‘This is the story of an exceptional woman’.
So begins David Painting’s biography Amy Dillwyn, which charts the life of a Victorian lady, author, industrialist, teacher and early feminist. This book, along with the work of Dr. Kirsti Bohata and The Life and Fiction of Amy Dillwyn Project, remains the most authoratitive source on the life of a fascinating and unconventional woman. Amy lived in Hendrefoelan House for a large portion of her life – the building which once housed the Miners’ Library – and we now occupy their coach house. This connection between the Dillwyn family and the Library remains strong and International Women’s Day presents a timely opportunity to celebrate the life of an ‘exceptional’ woman and her legacy.
Amy was born on May 16th 1845 to parents Lewis Llewelyn and Elizabeth Dillwyn. She had three siblings, sisters Mary and Sarah and brother Henry. Her father was Liberal MP for Swansea from 1855-1892 and owned the Dillwyn Spelter Works. It was this Works that Amy saved upon the death of her father. Forced out of her home by hereditary laws, she managed to turn the failing business around and save 300 jobs. Such an exceptional act of leadership and discernment would make Amy a local hero for several generations.
Amy’s career as a novellist saw her engage with the class system, social unrest, unrequited love and early feminist concerns. The Rebecca Rioter (1880) explores an iconic moment in Welsh history and the social unrest which provoked it. A Burglary; or Unconscious Influence depicts an upper class woman with a love of nature struggling against her ‘coming out’ into aristocratic society. The backdrop of a robbery and wrongly accused suspect complements the wider issues of societal expectation and class assumptions that underlie the text. Honno’s reissuing of these novels has allowed them to circulate among a wider readership.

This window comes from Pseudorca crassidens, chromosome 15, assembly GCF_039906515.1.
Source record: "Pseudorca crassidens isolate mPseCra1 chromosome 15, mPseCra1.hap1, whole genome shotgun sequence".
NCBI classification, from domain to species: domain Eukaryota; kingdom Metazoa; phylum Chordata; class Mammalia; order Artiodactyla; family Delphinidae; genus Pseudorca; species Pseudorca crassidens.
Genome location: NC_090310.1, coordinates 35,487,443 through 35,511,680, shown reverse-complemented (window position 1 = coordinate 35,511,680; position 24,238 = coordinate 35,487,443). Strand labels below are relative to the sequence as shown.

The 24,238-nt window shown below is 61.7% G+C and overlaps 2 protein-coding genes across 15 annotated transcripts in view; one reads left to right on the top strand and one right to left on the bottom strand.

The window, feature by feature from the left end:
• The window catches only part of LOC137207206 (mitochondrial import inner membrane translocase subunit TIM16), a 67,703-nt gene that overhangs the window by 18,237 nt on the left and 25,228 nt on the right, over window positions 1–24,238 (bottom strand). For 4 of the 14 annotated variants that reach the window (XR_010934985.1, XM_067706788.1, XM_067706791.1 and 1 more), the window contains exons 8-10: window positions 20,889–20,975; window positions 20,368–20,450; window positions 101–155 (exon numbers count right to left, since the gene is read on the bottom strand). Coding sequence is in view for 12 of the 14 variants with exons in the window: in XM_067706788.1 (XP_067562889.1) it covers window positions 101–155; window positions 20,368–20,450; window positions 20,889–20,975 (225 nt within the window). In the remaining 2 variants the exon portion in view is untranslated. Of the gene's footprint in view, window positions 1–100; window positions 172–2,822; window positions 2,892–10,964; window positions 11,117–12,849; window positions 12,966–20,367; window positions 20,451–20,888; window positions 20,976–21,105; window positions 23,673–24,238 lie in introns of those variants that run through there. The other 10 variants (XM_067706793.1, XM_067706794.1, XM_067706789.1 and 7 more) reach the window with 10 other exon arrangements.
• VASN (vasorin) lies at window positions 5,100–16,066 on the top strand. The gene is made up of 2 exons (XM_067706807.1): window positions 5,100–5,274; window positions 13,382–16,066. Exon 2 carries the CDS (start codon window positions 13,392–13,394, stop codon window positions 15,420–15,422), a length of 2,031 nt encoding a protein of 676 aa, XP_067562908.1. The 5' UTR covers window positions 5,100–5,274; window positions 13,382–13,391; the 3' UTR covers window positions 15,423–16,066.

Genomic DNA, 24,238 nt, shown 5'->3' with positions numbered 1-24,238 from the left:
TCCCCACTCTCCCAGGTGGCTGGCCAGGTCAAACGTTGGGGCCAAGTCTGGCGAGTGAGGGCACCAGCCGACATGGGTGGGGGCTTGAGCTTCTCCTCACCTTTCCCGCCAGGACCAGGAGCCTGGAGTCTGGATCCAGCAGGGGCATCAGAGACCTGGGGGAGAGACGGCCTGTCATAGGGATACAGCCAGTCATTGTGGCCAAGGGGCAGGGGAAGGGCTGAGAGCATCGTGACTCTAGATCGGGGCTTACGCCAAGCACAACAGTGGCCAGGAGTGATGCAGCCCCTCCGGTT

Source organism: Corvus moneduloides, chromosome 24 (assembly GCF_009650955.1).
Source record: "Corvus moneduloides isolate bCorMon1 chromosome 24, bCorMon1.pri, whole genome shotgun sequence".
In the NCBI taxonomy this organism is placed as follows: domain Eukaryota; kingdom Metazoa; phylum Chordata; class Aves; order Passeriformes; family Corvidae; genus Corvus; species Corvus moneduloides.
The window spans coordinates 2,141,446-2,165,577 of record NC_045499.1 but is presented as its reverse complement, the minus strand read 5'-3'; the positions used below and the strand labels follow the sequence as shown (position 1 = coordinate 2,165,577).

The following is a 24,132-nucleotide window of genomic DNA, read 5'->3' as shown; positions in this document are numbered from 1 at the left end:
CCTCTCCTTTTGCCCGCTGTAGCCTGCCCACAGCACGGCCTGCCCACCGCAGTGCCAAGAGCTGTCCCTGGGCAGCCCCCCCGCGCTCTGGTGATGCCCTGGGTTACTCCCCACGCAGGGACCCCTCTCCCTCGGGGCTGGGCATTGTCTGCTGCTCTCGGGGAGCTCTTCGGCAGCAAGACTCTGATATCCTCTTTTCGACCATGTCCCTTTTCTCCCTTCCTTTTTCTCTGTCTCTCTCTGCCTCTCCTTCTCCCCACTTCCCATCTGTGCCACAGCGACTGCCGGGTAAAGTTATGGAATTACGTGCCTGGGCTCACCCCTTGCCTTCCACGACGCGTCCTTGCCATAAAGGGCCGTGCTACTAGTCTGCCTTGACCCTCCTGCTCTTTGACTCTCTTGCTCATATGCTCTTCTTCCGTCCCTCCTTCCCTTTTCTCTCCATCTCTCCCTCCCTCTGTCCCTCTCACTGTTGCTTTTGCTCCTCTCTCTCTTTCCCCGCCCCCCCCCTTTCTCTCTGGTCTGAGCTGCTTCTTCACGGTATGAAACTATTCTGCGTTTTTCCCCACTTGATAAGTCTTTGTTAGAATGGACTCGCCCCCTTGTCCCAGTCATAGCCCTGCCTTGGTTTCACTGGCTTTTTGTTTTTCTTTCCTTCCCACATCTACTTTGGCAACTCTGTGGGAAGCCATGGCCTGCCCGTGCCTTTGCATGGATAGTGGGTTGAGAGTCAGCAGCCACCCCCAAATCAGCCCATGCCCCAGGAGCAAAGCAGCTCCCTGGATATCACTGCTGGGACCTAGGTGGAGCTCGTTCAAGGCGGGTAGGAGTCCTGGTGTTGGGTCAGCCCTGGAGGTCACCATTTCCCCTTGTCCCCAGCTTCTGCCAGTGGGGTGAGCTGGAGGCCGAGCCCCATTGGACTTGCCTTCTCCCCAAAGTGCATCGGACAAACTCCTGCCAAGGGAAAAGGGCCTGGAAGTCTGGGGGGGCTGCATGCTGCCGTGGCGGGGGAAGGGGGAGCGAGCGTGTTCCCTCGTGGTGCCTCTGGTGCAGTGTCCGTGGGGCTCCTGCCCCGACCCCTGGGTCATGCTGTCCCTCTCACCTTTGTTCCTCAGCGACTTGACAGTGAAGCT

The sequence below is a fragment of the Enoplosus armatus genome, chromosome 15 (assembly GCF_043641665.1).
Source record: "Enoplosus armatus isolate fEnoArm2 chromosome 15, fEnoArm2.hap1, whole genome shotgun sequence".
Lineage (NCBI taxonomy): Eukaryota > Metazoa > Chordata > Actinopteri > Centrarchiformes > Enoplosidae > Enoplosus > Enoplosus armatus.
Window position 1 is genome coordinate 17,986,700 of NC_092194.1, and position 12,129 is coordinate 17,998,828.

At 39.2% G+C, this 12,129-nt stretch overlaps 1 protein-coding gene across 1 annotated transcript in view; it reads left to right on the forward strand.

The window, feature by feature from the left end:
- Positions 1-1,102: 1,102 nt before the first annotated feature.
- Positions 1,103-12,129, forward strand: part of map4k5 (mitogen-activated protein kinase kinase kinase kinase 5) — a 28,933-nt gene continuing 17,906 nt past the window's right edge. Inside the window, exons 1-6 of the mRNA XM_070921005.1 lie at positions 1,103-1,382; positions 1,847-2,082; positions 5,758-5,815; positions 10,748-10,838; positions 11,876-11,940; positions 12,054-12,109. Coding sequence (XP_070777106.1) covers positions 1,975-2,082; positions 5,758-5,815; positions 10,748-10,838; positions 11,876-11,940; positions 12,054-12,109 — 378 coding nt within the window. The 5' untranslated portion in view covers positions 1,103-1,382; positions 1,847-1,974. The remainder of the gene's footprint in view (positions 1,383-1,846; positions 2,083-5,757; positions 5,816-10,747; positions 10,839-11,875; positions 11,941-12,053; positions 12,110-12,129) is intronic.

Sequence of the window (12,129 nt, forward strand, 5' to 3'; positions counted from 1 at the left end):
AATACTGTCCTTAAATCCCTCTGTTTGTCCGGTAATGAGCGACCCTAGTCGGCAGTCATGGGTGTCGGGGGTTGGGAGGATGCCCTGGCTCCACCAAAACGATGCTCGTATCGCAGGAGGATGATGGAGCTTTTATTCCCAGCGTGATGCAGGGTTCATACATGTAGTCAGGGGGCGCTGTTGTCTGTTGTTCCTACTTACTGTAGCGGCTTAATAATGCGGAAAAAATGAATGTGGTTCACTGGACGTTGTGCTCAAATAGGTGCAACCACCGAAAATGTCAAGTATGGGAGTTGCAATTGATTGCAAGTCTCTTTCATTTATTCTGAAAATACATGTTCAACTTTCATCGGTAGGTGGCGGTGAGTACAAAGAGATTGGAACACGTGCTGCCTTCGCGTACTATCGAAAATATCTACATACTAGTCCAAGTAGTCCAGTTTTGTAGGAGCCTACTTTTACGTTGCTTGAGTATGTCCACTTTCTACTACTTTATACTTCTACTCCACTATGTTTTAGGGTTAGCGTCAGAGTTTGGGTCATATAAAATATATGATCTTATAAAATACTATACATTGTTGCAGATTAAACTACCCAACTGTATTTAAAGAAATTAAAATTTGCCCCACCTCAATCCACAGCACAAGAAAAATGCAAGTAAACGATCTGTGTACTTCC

Amy never married, having tragically lost her fiance shortly before their wedding. This, along with other ‘unconventional’ aspects of Amy’s personality, habits and attire, has led to speculation about her personal life. ‘The Life and Fiction of Amy Dillwyn’ project has the following to say on Amy’s identity:
‘When in 1872 Amy Dillwyn began to refer to her friend, Olive Talbot, as her ‘wife’ in her private diaries, the term ‘lesbian’ was not available. In later life Dillwyn would come to relish what she called her ‘difference’ which she accentuated by her unconventional dress, her habit of smoking a cigar in public and her outspoken independence.’
As this quotation implies, attaching modern terms for gendered and sexual identity onto Amy Dillwyn risks appropriating her into a category that bears little relevance to the historical context in which she lived. However, it is undeniable that Amy Dillwyn pushed against the conventions of her time, making her an inspirational figure for the feminist and gay/lesbian movements of the twentieth century.
Efforts continue to highlight the achievement of Amy’s life and place her within a context of emerging feminist tradition. As well as her blog (https://amydillwyn.wordpress.com/), Amy also tweets from beyond the grave – @DilwynAmy. Her support for both the Miners’ Library and numerous political causes is proof that death has not curbed her passions for education, women’s rights and social justice! ‘The Life and Fiction of Amy Dillwyn’ project will culminate in a book written by Dr. Bohata which ‘presents an in-depth study of an important lesbian figure and uses personal papers to revise the suppressed biography of Amy Dillwyn’.
The Miners’ Library holds copies of Painting’s biography, several of Amy’s novels and a DVD documentary about her family.